• Mon
  • Dec 22, 2014
  • Updated: 12:36am

Cadres spread word to private firms

PUBLISHED : Tuesday, 09 January, 2007, 12:00am
UPDATED : Tuesday, 09 January, 2007, 12:00am

'Missionaries' have been a success, party declares


More than 300,000 Communist Party members have been sent out to take up full-time positions as ideological missionaries in private businesses in an attempt to tighten party control over the booming world of commerce.


Quoting the Organisation Department of the Communist Party Central Committee, Xinhua reported that the drive to send party cadres to non-state enterprises had been a success during the past two decades and had helped the businesses set up grass-roots party units and increase party members.


The tutors were selected from local party organisations and government departments, residential committees, university graduates and retired military and business personnel, Xinhua reported.


Wang Yukai, a public administration professor at the National School of Administration, said the move was consistent with the party's resolve to expand its influence in the expanding private sector.


'The output and number of employees in the private sector makes it a force that cannot be ignored. More and more people are working for the sector as China trims its bureaucracy and streamlines state-owned enterprises,' Professor Wang said.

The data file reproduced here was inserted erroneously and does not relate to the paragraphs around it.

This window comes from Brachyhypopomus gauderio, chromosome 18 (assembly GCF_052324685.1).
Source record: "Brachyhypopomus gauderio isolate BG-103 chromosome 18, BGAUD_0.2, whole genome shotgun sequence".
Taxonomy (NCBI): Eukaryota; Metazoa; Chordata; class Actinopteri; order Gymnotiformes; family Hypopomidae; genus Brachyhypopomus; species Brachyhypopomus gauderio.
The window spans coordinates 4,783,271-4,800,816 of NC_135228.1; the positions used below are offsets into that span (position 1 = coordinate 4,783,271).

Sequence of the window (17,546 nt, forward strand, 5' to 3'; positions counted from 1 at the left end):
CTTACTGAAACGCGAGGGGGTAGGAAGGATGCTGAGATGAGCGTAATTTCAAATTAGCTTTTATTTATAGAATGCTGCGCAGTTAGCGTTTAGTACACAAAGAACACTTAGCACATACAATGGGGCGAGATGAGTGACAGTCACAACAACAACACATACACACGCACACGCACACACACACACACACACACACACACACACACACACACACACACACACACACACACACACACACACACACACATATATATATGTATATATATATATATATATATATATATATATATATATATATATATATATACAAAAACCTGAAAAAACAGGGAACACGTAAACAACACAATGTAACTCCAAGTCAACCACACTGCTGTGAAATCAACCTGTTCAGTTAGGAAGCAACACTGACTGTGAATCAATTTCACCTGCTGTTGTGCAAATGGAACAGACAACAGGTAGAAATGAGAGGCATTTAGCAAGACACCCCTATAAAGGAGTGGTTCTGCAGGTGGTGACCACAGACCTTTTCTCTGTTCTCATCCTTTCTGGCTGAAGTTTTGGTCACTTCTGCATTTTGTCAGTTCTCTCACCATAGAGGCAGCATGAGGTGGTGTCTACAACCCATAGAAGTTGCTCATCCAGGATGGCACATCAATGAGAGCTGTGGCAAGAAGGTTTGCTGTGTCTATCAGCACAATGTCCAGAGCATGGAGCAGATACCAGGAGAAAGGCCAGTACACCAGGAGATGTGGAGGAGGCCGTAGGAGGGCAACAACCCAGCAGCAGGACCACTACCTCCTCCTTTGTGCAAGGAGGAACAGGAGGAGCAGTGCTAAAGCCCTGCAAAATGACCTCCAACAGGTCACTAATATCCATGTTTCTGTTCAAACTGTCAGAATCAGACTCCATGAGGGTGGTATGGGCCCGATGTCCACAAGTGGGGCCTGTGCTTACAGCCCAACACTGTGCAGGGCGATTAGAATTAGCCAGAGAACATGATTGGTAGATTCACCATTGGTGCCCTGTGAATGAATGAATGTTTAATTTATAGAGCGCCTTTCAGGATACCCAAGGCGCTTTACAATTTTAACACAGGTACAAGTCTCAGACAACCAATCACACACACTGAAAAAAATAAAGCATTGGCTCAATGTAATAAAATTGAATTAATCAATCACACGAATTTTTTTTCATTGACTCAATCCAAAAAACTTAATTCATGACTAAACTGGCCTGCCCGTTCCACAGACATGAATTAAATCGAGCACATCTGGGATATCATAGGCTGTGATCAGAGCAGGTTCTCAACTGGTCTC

'It's becoming more important to educate employees in party theory, motivate them with party ideas and encourage their participation in party events.'


In 2005, the private sector contributed 65 per cent of the nation's gross domestic product and employed more than 75 per cent of people in urban areas. Private enterprise also contributes 70 to 80 per cent of tax revenue for local governments, according to the All-China Federation of Industry and Commerce.


Professor Wang compared the efforts in the private sector with mainland initiatives to force multinationals to set up unions, saying the two had the same purpose.


In October, All-China Federation of Trade Unions vice-chairman Xu Deming said he expected more than 60 per cent of foreign-invested firms to have trade unions before the end of the year.


More than 25 million people worked for more than 570,000 foreign enterprises across the country, as of the end of 2005.


Despite the sector's contribution to the mainland economy, mass labour disputes caused by insufficient protection of workers had been on the rise in recent years, the federation said.


Federation officials said the organisation would continue to exert pressure on big foreign companies, especially those considered to be anti-union, until unions were established in those enterprises.


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